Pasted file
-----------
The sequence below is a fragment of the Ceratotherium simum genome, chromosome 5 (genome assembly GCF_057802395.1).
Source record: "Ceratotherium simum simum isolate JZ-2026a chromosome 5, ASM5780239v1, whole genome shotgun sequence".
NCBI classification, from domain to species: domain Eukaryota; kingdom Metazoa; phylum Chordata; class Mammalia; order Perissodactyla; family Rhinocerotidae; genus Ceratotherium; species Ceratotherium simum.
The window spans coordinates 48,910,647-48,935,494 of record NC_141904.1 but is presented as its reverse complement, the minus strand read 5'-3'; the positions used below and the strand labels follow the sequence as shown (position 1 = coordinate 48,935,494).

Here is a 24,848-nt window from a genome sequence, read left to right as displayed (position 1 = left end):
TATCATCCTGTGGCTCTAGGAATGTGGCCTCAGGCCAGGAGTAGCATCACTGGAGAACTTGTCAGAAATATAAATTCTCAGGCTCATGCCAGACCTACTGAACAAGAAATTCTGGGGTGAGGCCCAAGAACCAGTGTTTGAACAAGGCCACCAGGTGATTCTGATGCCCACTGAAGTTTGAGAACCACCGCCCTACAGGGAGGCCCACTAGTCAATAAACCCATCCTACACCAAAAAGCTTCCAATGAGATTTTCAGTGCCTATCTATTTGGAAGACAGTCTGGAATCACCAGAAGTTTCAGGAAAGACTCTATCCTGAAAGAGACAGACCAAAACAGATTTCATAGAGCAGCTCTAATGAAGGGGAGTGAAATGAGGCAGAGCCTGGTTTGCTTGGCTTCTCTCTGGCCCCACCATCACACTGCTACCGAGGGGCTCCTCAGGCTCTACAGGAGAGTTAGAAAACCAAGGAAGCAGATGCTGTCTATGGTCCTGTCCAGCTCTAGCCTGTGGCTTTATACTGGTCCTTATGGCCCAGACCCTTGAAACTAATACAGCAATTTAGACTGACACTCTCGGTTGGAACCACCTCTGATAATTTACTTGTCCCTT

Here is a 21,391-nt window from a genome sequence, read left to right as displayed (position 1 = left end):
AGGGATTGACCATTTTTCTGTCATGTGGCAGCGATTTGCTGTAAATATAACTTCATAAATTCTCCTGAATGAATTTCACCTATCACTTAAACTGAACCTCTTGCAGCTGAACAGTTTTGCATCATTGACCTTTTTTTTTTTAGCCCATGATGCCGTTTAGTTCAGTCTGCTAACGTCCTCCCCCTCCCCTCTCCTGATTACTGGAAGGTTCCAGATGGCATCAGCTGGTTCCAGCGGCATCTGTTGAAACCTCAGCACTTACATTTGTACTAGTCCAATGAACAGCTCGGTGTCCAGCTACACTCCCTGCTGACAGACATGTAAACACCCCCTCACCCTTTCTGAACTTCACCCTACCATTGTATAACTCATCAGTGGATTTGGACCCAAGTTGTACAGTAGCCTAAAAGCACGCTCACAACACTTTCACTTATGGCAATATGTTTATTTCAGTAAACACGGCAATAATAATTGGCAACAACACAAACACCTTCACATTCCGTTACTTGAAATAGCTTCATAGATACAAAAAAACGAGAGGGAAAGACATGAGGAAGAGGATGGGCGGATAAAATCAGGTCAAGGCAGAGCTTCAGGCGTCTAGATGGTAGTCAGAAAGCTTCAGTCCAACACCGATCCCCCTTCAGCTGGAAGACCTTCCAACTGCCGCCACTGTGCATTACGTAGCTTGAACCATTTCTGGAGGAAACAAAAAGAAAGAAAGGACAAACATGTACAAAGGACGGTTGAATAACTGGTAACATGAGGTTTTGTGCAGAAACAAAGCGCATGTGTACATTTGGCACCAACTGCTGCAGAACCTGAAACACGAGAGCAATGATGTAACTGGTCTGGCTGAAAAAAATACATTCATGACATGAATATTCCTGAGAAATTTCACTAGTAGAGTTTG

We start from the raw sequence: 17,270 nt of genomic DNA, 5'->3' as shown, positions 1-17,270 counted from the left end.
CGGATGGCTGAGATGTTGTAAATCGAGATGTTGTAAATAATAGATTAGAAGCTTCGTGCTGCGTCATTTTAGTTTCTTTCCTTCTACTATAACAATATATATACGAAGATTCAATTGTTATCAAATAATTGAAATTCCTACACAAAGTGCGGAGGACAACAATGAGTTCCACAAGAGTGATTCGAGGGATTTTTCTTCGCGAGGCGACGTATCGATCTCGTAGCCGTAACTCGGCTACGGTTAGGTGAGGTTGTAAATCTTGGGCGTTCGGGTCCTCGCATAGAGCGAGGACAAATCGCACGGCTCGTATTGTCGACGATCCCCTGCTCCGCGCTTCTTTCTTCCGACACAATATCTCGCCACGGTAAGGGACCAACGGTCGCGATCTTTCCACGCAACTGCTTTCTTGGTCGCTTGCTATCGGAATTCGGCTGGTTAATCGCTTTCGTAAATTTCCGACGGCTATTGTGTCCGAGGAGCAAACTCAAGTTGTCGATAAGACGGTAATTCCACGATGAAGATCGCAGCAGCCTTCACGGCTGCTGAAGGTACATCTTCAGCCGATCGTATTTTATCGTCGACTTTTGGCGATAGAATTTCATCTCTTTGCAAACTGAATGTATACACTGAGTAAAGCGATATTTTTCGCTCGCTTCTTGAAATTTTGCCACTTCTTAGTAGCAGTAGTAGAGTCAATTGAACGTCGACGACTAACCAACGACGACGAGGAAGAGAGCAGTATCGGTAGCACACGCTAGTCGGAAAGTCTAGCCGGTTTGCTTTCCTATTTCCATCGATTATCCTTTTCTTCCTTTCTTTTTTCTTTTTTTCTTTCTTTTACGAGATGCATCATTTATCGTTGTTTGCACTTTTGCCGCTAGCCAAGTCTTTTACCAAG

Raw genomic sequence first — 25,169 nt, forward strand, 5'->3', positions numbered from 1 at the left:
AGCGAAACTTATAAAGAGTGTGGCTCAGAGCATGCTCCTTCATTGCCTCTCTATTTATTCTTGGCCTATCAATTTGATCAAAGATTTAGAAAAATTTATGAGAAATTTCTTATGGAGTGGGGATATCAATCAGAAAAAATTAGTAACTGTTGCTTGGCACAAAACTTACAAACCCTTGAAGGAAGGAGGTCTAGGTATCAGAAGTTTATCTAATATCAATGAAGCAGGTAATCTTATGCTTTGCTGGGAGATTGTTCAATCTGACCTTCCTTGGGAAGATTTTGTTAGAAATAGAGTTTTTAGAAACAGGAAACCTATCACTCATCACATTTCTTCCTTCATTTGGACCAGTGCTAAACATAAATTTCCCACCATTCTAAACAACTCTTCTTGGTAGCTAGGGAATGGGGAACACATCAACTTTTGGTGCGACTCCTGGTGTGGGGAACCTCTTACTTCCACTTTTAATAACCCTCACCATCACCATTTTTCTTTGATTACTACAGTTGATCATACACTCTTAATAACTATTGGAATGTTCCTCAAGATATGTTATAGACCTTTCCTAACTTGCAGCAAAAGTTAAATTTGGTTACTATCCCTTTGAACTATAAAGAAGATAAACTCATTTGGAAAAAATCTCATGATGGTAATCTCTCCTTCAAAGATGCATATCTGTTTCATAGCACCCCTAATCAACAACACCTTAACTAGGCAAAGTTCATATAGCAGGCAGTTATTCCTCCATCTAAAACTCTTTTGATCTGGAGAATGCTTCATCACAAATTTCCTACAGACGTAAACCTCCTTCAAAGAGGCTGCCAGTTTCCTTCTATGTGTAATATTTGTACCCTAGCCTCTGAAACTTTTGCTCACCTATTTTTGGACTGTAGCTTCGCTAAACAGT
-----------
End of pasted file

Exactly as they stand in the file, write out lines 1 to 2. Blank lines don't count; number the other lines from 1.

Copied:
The sequence below is a fragment of the Ceratotherium simum genome, chromosome 5 (genome assembly GCF_057802395.1).
Source record: "Ceratotherium simum simum isolate JZ-2026a chromosome 5, ASM5780239v1, whole genome shotgun sequence".